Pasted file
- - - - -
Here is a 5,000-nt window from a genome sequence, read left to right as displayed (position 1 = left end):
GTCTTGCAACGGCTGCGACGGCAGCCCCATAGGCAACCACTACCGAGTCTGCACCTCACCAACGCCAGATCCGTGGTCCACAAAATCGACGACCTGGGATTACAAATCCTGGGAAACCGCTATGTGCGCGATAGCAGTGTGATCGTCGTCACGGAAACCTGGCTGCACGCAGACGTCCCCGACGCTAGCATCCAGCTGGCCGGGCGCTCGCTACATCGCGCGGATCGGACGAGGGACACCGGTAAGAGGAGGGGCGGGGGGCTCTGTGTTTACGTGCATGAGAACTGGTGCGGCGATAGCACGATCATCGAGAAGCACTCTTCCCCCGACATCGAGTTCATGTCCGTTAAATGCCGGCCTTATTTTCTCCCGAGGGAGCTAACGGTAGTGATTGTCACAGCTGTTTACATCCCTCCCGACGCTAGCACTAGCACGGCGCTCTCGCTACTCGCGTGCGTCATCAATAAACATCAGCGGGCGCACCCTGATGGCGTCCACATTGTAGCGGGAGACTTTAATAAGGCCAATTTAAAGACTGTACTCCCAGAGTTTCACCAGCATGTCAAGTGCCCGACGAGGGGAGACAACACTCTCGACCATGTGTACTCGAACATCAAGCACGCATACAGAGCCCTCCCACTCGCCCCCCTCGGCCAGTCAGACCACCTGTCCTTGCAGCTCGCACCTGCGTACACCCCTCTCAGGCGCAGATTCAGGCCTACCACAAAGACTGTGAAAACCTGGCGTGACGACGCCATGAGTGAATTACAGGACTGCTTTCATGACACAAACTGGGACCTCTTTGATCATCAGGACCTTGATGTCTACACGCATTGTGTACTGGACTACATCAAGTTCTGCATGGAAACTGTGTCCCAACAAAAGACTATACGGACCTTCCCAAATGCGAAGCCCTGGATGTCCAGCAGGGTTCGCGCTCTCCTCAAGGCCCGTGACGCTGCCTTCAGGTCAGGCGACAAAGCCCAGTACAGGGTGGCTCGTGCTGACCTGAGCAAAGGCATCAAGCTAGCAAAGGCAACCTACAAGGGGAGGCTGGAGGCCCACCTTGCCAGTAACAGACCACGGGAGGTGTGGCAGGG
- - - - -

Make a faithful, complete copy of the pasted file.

Here is a 5,000-nt window from a genome sequence, read left to right as displayed (position 1 = left end):
GTCTTGCAACGGCTGCGACGGCAGCCCCATAGGCAACCACTACCGAGTCTGCACCTCACCAACGCCAGATCCGTGGTCCACAAAATCGACGACCTGGGATTACAAATCCTGGGAAACCGCTATGTGCGCGATAGCAGTGTGATCGTCGTCACGGAAACCTGGCTGCACGCAGACGTCCCCGACGCTAGCATCCAGCTGGCCGGGCGCTCGCTACATCGCGCGGATCGGACGAGGGACACCGGTAAGAGGAGGGGCGGGGGGCTCTGTGTTTACGTGCATGAGAACTGGTGCGGCGATAGCACGATCATCGAGAAGCACTCTTCCCCCGACATCGAGTTCATGTCCGTTAAATGCCGGCCTTATTTTCTCCCGAGGGAGCTAACGGTAGTGATTGTCACAGCTGTTTACATCCCTCCCGACGCTAGCACTAGCACGGCGCTCTCGCTACTCGCGTGCGTCATCAATAAACATCAGCGGGCGCACCCTGATGGCGTCCACATTGTAGCGGGAGACTTTAATAAGGCCAATTTAAAGACTGTACTCCCAGAGTTTCACCAGCATGTCAAGTGCCCGACGAGGGGAGACAACACTCTCGACCATGTGTACTCGAACATCAAGCACGCATACAGAGCCCTCCCACTCGCCCCCCTCGGCCAGTCAGACCACCTGTCCTTGCAGCTCGCACCTGCGTACACCCCTCTCAGGCGCAGATTCAGGCCTACCACAAAGACTGTGAAAACCTGGCGTGACGACGCCATGAGTGAATTACAGGACTGCTTTCATGACACAAACTGGGACCTCTTTGATCATCAGGACCTTGATGTCTACACGCATTGTGTACTGGACTACATCAAGTTCTGCATGGAAACTGTGTCCCAACAAAAGACTATACGGACCTTCCCAAATGCGAAGCCCTGGATGTCCAGCAGGGTTCGCGCTCTCCTCAAGGCCCGTGACGCTGCCTTCAGGTCAGGCGACAAAGCCCAGTACAGGGTGGCTCGTGCTGACCTGAGCAAAGGCATCAAGCTAGCAAAGGCAACCTACAAGGGGAGGCTGGAGGCCCACCTTGCCAGTAACAGACCACGGGAGGTGTGGCAGGG